Augusta National – How Would You Do?

Augusta Too Wet, Too Narrow, Too Dense, Too Far for Most of Us

For the avid golfer and spectator of any age, the craving is an abiding one – “Just once in my life, I would dearly love to play one round at Augusta National.” For the better part of the past century, we have been riveted to one of the most luxurious pieces of nature ever groomed for the game, courtesy of the TV industry. A few have even seen it up close. However, no matter how much you want to play that course, the club doesn’t want you to in most cases, and an act of Congress couldn’t get you on that first tee.

Along with the craving, there is an ever-present question that goes with it – “How would I do if I did get to play it?” There is some data to make an educated guess as to the results, but my parallel question is “How much would you really enjoy it?” That, to my mind, depends on what sort of person and golfer you are. If you have a strong zen streak, you will probably enjoy the experience on every level, from the azaleas to hitting an occasionally good shot, and in the big picture to just being there. If you want the Augusta experience to be like a trophy on the wall, something to trot out for friends and family, you’re probably good, so long as you are not obsessed with score. Others, however, think of it in terms of “Would I break 80, 90, 100, or 110?” And there’s the rub. That is a question born of reality, an un-zen approach, and probably a lot of trouble waiting to happen in your fantasy round.

So, for those of you preoccupied with scoring against the not-so-jolly green giant that is Augusta, here is what the professional course raters have to say, according to Golf.com. They predict that the bulk of scratch players on their own courses would score between 76 to 80, with a few several strokes higher. Even for a scratch player, the distance at Augusta is probably about a thousand yards further. More woods to the green will be required, and according to Golf.com, on some of them you will need to “hit the hood of a Volkswagen bug.” That’s a lot more narrow than what most good golfers are used to.
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Ah, but the bogey golfer. Now we’re talking about most of us. It is predicted that over 48% of us would score between 101 and 110. Around 12% would fall between 96 and 100, while 3% sit between 91 and 95. Then comes a hefty 35% in a category labeled “The sky’s the limit.” The added distance aside, why such a grim prognosis? For starters, there’s the speed and undulations of the greens. Have you watched putts at Augusta where you were sure it was going in, but it didn’t? On this course, the result can’t be known until the ball reaches the final 2 to 4 inches, and even then… The opportunities for chipping back and forth across greens that are hard to hold are infinite – rough to rough and bunker to bunker. Make it to the 16th with half your mind left, and it’s “water water everywhere.” More blue than green makes hefty odds that you’ll spend some strokes in the lake.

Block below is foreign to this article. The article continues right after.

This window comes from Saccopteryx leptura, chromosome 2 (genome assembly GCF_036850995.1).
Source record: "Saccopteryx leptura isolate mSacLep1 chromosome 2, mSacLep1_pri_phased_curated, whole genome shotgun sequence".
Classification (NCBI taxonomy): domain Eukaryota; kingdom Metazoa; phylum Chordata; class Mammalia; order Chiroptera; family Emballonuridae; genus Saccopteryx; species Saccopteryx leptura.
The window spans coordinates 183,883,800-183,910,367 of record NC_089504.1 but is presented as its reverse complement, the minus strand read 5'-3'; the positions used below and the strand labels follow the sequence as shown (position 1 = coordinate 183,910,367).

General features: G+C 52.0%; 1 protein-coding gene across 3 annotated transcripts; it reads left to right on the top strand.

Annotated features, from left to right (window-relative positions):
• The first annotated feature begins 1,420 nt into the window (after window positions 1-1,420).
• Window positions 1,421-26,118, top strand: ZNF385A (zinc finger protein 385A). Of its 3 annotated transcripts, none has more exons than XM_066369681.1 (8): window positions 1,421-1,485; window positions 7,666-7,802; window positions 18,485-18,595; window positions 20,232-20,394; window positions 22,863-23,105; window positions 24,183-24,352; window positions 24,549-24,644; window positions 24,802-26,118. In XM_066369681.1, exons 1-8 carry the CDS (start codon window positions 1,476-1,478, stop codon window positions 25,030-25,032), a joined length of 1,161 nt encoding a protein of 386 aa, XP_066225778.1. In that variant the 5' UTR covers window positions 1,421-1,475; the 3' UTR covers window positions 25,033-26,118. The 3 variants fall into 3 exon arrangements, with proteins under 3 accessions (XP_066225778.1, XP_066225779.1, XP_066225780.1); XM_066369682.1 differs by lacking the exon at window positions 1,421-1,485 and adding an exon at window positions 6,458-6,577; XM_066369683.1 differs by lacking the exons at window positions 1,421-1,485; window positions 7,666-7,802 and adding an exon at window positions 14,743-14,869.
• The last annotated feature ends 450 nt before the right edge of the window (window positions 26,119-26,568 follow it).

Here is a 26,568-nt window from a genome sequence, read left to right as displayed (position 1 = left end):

Then there is the problem of attitude. For the zen, “glad to be here” golfer, scoring may not affect you one way or the other. However, if scoring is your thing, I refer you to Isaiah 57:16 for moral support – “Neither will I always be roth, for the spirit should fail before me.”  Sorry, but it’s important to point out that Augusta doesn’t feel that way. It’s “roth” all the time. Our course raters predict that a portion of the players seeking a scoring day will quit from a broken spirit. For the worst, throwing clubs or bags in the water at Augusta is extremely bad form, and would certainly negate a second invitation.
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Regardless of type, I doubt that very many avid players would turn down a round at Augusta. My capacity for zen is actually pretty good when I’m confronted by a battle I can’t truly win. So, in the off chance that anyone in Georgia wants to issue me an invitation to play the hallowed fairways, roughs, lakes, bunkers and greens of Masters fame, I accept.

 

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